2010 Wisconsin Code
Chapter 97. Food regulation.
97.12 Enforcement.

97.12

97.12 Enforcement.

97.12(1)

(1) For the purpose of enforcing this chapter, the department and its agents may, at reasonable hours, enter and inspect any farm, factory, warehouse, building, room, establishment or place at or in which foods are manufactured, processed, packed, packaged, stored or held for sale, and may enter any vehicle used to transport or hold foods in commerce. The department and its agents may also secure samples or specimens of food and any product or substance that may affect food, examine and copy relevant documents and records and obtain photographic and other evidence needed to enforce this chapter. The department shall examine any samples secured and shall conduct other inspections and examinations needed to determine whether there is a violation of this chapter. The department shall pay or offer to pay the market value of samples taken.

97.12(2)

(2)

97.12(2)(a)

(a) Whenever any duly authorized inspector of the department has reasonable cause to believe that any food examined by him or her is adulterated or misbranded and is dangerous to health or misleading to the injury or damage of the purchaser or consumer, the inspector shall issue and deliver to the owner or custodian of the food a holding order prohibiting the sale or movement of the food for any purpose until the analysis or examination of the sample obtained has been completed. A holding order may be effective for a period of not longer than 14 days from the time of its delivery, but it may be reissued for one additional 14-day period if necessary to complete the analysis or examination of the food.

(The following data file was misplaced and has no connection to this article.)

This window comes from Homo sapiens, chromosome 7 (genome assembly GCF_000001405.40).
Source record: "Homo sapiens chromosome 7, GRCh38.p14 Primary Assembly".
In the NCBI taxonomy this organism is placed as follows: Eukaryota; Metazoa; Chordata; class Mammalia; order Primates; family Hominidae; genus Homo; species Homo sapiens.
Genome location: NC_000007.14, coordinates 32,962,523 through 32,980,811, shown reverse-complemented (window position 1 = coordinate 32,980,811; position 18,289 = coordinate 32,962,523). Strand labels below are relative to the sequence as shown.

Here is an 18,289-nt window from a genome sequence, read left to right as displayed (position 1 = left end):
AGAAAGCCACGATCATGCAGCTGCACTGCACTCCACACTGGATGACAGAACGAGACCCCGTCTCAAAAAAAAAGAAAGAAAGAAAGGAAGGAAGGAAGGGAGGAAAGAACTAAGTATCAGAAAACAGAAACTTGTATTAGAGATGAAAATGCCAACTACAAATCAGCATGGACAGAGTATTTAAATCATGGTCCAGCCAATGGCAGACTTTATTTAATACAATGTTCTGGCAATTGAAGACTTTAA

97.12(2)(b)

(b) No food described in any such holding order so issued and delivered shall be sold or moved for any purpose without the approval of the department until such analysis or examination has been completed within the time specified in par. (a). If the department upon completed analysis or examination determines that the food described in such holding order is not adulterated or misbranded, then the owner or custodian thereof shall be promptly so notified in writing, and such holding order shall terminate upon such notification.

97.12(2)(c)

(c) Where the analysis or examination shows that the food is adulterated or misbranded and is dangerous to health or misleading to the injury or damage of the purchaser or consumer, the owner or custodian of the food shall be so notified in writing within the effective time of the holding order. Such notice has the effect of a special order issued under s. 93.18. Upon receipt of a notice the food subject to the holding order may not be sold, moved, disposed of or brought into compliance with applicable standards without the approval of the department. If such food is not brought into compliance, sold, moved or disposed of within 30 days, or other agreed upon period of time, from the date the owner or custodian received notice that the food was adulterated or misbranded, the department may issue an order directing the disposition of the food. Such an order has the effect of a special order issued under s. 93.18.

97.12(2)(d)

(d)

97.12(2)(d)1.